Overall, it finds that the low end pledges under the accord will have negligible impact in offsetting production losses, or shrinkage, for the 14 sectors assessed. But more encouragingly it also finds that an EU move to 30% would only have “a very small impact” on all but three sectors, and that even here the impact would be modest.

The report identified lime production (12-16% production loss), iron, steel and ferro-alloys (12-15%), ceramic tiles (15-20%) as most at risk from carbon leakage assuming no free allowances. But the report also concludes that a higher 30% target with 80% free allowances would substantially reduce production losses in lime and ceramic tiles, assuming no cost pass-through, with losses cut by 40-60%.

But iron, steel and ferro-alloy production would not benefit since free allowances would not help to offset higher electricity prices, it stresses.

Cambridge Econometrics also points out that these results can only give an indication of the impact of carbon leakage, and that a more accurate analysis would also need to take into account cost impact of all climate policies.

The report comes as Dutch energy and environment consultants CE Delft have concluded that heavy industries covered by the EU ETS that receive free allowance allocations will continue to make windfall gains from them in its third phase between 2013 and 2020.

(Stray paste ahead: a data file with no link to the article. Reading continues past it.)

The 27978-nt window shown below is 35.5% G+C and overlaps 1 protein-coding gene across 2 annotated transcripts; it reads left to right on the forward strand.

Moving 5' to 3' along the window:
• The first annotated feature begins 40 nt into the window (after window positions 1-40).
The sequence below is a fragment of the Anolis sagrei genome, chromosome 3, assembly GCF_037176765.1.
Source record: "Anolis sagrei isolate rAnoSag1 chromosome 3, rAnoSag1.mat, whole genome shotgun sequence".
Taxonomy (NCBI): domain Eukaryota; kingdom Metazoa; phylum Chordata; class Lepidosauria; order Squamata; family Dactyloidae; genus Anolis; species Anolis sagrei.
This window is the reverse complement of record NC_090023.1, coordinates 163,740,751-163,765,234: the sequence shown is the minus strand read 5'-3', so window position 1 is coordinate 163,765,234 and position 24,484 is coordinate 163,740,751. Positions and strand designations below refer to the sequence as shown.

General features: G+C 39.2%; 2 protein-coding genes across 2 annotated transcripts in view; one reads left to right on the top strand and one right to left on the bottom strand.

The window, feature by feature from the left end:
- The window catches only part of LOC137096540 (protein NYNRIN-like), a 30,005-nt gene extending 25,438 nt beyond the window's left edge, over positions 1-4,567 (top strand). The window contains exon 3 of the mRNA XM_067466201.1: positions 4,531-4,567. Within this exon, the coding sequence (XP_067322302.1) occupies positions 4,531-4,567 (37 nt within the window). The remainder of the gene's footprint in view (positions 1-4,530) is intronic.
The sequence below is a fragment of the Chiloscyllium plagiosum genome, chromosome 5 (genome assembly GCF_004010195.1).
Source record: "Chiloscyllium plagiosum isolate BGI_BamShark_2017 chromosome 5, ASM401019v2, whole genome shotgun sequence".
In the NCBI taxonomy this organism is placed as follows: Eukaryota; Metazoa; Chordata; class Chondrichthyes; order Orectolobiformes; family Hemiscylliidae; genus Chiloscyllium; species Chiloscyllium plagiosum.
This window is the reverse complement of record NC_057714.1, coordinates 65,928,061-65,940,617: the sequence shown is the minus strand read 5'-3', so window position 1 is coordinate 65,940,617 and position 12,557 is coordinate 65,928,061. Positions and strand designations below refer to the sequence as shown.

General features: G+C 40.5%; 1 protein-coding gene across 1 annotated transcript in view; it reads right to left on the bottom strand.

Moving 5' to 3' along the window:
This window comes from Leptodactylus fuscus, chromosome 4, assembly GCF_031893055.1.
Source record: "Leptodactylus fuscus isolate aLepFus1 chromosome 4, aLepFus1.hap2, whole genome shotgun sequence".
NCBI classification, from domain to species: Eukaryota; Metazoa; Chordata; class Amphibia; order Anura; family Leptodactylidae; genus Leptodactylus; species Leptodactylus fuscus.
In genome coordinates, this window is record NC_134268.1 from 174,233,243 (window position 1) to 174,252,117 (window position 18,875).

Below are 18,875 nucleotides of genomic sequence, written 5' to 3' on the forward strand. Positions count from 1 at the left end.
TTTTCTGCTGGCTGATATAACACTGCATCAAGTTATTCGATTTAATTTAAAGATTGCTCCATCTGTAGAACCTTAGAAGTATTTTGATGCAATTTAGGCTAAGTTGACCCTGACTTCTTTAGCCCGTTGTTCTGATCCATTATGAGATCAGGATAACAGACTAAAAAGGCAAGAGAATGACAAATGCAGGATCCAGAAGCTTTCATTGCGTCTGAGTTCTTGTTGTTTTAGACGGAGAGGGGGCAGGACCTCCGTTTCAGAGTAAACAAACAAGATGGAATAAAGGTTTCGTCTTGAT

Earlier controversial research findings by the consultancy revealed that both electricity producers and several heavy industries had made windfall gains from freely allocated EUAs in the first and current phase of the EU ETS. This is because they have a market value and are considered as assets, so that the opportunity cost to the company of surrendering them for compliance rather than selling them is frequently passed through to consumers. As they are freely allocated by government, this results in a windfall gain.

The claim has been angrily rejected by heavy industries that have been-hard-hit by recession, though many were forced to sell off unused allowances to stay in business in 2009 (ENDS Report, February 2009).  

But the new research now suggests that even with tighter allocation rules and increasing auctioning of allowances from 2013, including full auctioning for the power sector, there will still be plenty of opportunity for heavy industries to make windfall gains.

CE Delft notes that the introduction of benchmarks in phase III will force less efficient firms at the margins of profitability to pass through in full the cost of buying additional allowances in their product prices. It says this introduces higher overall prices in product markets, benefiting even more efficient operators, “which most likely will cause windfall profits for non-marginal companies”.

The study suggests that the impact of higher costs on European consumers and on the bloc’s international competitiveness can be reduced by auctioning a larger share of emission allowances and by then reinvesting the revenues from auctions into subsidising energy efficiency measures in industry.